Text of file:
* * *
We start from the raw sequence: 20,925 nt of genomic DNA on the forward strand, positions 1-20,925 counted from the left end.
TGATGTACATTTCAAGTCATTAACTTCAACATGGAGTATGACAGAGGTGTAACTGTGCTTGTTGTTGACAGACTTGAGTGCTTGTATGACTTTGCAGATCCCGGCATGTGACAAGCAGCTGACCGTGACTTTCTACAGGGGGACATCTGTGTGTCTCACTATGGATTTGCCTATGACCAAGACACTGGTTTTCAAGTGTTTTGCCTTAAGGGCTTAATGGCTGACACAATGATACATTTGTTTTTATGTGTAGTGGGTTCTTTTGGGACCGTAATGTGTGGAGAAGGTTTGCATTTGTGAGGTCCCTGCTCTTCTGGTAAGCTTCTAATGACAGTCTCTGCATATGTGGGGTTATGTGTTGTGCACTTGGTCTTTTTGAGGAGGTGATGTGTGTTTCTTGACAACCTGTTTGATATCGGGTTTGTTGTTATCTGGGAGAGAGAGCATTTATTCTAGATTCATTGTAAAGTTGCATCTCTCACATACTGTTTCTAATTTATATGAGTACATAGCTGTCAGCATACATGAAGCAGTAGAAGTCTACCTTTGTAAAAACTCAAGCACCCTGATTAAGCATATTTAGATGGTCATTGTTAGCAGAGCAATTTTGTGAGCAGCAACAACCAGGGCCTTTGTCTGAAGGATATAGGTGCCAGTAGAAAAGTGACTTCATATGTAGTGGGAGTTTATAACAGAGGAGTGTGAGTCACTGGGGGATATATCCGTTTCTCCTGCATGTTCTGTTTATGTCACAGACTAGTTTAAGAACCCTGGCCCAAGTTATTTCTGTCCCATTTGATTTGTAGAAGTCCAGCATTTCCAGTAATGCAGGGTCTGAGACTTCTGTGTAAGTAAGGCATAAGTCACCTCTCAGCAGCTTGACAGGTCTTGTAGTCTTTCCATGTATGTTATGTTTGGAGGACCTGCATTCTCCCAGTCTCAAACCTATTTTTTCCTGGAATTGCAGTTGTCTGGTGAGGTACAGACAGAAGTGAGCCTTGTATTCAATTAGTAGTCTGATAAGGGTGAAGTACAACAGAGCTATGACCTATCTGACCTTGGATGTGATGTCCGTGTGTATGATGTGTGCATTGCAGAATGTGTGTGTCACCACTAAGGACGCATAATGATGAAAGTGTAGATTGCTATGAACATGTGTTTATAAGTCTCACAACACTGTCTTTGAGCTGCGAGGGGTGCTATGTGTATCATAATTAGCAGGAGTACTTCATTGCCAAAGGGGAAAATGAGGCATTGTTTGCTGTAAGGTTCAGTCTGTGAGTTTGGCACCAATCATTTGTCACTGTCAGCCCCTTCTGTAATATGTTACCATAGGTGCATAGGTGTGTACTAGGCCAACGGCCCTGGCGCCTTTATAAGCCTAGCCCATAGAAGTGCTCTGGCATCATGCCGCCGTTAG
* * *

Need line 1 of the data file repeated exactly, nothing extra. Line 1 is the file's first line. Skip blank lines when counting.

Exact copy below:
We start from the raw sequence: 20,925 nt of genomic DNA on the forward strand, positions 1-20,925 counted from the left end.